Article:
EJToday: Top Headlines
EJToday is SEJ's selection of new and outstanding stories on environmental topics in print and on the air, updated every weekday. SEJ also offers a free e-mailed digest of the day's EJToday postings, called SEJ-beat. SEJ members are subscribed automatically, but may opt out here. Non-members may subscribe here. EJToday is also available via RSS feed. Please see Editorial Guidelines for EJToday content.
"The Homeland Security Department program charged with the security of chemical facilities like the former West Fertilizer Co. plant has been riddled with problems so severe since its creation five years ago that federal investigators recently wondered publicly 'whether it can achieve its mission, given the challenges the program continues to face.'"
"Has the GOP found its new Solyndra? On Wednesday the House Oversight Committee held a hearing titled, 'Green Energy Oversight: Examining the Department of Energy's Bad Bet on Fisker Automotive.'"
"MOBILE, Alabama -- Three people were hurt in a fuel barge explosion on the east side of Mobile River on Wednesday night, Mobile Fire-Rescue reported.
"The U.S. military spent $5 million on incinerators at a base in Afghanistan that never became operable, forcing troops to use a type of open-air burn pit that has been linked to serious respiratory problems among veterans, according to a government report."
"Toxics regulators say Exide Technologies has been releasing hazardous waste into the soil beneath its plant because of a degraded pipeline."
"Many of the man-made ponds for storing toxic sludge from coal mining operations have dangerously weak walls because of poor construction methods, according to the synopsis of a study for the Office of Surface Mining Reclamation and Enforcement obtained by The Washington Post."
"HATCH, N.M. -- In southern New Mexico, the mighty Rio Grande has gone dry -- reduced to a sandy wash winding from this chile farming community to the nation's leading pecan-producing county. Only puddles remain, leaving gangs of carp to huddle together in a desperate effort to avoid the fate of thousands of freshwater clams, their shells empty and broken on the river bottom."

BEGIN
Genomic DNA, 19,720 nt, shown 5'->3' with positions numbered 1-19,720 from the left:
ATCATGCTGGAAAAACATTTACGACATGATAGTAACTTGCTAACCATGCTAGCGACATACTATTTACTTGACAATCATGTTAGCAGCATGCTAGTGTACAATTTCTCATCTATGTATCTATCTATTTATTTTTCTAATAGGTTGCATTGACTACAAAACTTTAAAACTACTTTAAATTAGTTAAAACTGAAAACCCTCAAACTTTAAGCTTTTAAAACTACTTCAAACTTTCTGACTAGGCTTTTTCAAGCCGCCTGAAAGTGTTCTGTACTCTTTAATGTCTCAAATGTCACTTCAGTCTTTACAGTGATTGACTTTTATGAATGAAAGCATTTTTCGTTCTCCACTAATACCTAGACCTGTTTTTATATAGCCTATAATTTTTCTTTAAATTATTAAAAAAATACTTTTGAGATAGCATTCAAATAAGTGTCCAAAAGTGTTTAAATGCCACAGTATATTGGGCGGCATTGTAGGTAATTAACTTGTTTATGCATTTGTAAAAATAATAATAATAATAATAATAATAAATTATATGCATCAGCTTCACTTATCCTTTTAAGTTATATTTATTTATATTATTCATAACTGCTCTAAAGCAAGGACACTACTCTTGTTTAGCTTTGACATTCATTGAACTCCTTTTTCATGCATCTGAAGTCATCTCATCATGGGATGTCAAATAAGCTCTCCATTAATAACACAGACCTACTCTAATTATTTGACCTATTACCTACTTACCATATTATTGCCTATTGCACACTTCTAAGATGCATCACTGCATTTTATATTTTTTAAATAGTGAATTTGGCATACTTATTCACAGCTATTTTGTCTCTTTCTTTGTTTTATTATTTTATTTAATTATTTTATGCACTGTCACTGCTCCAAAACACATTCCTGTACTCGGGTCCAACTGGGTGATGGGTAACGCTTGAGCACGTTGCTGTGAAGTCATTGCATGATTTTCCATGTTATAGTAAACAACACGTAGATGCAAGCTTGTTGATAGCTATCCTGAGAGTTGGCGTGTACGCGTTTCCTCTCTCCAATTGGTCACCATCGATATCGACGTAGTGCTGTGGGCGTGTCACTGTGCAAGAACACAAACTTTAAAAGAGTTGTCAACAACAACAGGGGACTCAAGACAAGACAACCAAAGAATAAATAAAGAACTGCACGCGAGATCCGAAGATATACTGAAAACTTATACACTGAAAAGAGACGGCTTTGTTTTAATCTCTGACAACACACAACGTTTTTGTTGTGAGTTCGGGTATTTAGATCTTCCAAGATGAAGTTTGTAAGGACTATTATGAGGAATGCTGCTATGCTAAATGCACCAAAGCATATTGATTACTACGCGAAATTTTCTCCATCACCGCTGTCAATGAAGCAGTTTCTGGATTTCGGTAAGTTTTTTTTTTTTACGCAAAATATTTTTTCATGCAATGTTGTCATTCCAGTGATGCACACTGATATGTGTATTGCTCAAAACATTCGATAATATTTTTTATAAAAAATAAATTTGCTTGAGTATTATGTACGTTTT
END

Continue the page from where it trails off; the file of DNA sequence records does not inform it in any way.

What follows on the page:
"Demand for metals is likely to increase tenfold as developing economies surge ahead, putting severe stress on the natural environment, a new report from the United Nations Environment Programme (UNEP) has warned."
"At a glance, U.S. EPA's plan to cut an $11.5 million grant program in an effort to meet the sequestration mandate doesn't look like much given the agency's $8.5 billion budget. But that's a lot of money to state and local air regulators who have been counting on it."
"While mainstream environmental organizations lick their wounds over the failure of climate-change legislation and their startling lack of diversity, people of color and those living on low incomes continue to bear the brunt of climate-change impacts."
"In the months before last week's deadly fertilizer plant explosion in Texas, U.S. government watchdogs criticized federal oversight of facilities that make or store dangerous chemicals."
"Supreme Court justices on Tuesday wrestled with the sensitive issue of whether a thirsty Texas water district has the right to access water across the Oklahoma state line."
"WASHINGTON, DC -- The U.S. Environmental Protection Agency must meet a court-ordered deadline to issue regulations that clean up power plant water pollution, the U.S. Court of Appeals for the District of Columbia ruled [Tuesday]. The decision turns back an attempt by the utility industry to avoid the financial and operational burdens of the regulations."
"BP's largest new oil project in the Gulf, called Mad Dog Phase 2, sits atop a 4 billion barrel oil field. BP blames 'market conditions and industry inflation' for delay."
"A federal appeals court ruled today that U.S. EPA's 2011 retroactive veto of a major West Virginia mountaintop-removal mining project was legal."